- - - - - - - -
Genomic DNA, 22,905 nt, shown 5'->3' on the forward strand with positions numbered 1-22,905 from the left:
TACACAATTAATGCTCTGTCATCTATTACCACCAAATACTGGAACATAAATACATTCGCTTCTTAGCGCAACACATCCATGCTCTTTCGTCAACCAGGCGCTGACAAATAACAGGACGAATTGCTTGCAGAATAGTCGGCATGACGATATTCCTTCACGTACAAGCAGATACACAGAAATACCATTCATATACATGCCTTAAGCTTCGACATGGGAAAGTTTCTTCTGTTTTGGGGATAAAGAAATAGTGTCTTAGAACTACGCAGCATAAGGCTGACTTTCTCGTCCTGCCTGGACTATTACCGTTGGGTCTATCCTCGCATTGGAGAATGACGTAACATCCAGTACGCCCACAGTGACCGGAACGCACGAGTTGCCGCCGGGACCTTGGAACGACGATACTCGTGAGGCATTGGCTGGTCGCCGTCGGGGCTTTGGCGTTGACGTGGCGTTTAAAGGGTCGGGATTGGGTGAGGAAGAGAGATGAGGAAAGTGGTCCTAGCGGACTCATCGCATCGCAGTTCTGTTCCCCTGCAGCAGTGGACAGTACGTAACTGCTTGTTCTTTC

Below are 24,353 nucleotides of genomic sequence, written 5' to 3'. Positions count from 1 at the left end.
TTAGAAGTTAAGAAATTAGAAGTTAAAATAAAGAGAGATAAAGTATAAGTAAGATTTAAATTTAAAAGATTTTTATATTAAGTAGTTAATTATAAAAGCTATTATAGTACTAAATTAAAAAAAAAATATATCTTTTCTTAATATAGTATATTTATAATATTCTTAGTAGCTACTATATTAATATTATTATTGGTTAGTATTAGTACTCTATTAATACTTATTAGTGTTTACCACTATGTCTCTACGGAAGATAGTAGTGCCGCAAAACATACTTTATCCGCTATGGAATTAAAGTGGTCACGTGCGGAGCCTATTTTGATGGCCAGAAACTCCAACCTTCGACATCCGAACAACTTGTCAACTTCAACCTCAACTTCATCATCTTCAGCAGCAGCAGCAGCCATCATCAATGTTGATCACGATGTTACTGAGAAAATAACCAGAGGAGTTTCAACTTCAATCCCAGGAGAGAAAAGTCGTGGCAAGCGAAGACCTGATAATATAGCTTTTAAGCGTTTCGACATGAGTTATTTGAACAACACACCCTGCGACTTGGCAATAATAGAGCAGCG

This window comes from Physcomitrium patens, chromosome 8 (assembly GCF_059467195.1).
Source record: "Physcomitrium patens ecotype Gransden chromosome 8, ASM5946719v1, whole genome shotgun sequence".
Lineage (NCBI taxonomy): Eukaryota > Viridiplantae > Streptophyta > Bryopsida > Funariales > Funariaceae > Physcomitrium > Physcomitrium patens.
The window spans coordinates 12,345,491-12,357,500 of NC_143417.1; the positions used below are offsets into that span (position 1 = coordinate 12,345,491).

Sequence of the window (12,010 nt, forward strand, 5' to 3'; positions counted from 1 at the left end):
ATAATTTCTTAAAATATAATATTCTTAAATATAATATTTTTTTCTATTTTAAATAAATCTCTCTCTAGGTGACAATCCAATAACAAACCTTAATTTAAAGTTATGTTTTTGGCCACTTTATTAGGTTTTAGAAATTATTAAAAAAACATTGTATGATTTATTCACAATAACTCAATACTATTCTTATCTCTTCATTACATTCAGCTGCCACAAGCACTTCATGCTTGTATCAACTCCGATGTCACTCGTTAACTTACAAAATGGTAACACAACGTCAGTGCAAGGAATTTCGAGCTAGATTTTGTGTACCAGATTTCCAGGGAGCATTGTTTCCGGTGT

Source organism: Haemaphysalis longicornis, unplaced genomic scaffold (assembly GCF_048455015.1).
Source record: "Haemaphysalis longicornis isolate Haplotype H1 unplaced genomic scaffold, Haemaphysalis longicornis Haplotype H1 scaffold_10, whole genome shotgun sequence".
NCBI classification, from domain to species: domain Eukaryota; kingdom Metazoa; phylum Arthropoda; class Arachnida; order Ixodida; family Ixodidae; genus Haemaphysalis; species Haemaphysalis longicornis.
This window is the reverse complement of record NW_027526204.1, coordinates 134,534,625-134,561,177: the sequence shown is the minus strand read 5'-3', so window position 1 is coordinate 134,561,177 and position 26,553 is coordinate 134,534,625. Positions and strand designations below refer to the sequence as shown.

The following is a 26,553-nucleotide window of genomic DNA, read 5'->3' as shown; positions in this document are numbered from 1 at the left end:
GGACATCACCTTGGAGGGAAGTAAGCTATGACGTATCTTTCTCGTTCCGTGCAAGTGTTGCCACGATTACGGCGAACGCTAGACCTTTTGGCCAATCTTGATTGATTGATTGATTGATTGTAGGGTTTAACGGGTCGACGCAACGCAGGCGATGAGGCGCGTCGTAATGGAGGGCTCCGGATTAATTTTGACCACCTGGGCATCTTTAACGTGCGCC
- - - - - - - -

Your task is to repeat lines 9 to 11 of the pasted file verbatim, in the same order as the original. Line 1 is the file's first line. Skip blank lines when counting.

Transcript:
Sequence of the window (12,010 nt, forward strand, 5' to 3'; positions counted from 1 at the left end):
ATAATTTCTTAAAATATAATATTCTTAAATATAATATTTTTTTCTATTTTAAATAAATCTCTCTCTAGGTGACAATCCAATAACAAACCTTAATTTAAAGTTATGTTTTTGGCCACTTTATTAGGTTTTAGAAATTATTAAAAAAACATTGTATGATTTATTCACAATAACTCAATACTATTCTTATCTCTTCATTACATTCAGCTGCCACAAGCACTTCATGCTTGTATCAACTCCGATGTCACTCGTTAACTTACAAAATGGTAACACAACGTCAGTGCAAGGAATTTCGAGCTAGATTTTGTGTACCAGATTTCCAGGGAGCATTGTTTCCGGTGT

Source organism: Haemaphysalis longicornis, unplaced genomic scaffold (assembly GCF_048455015.1).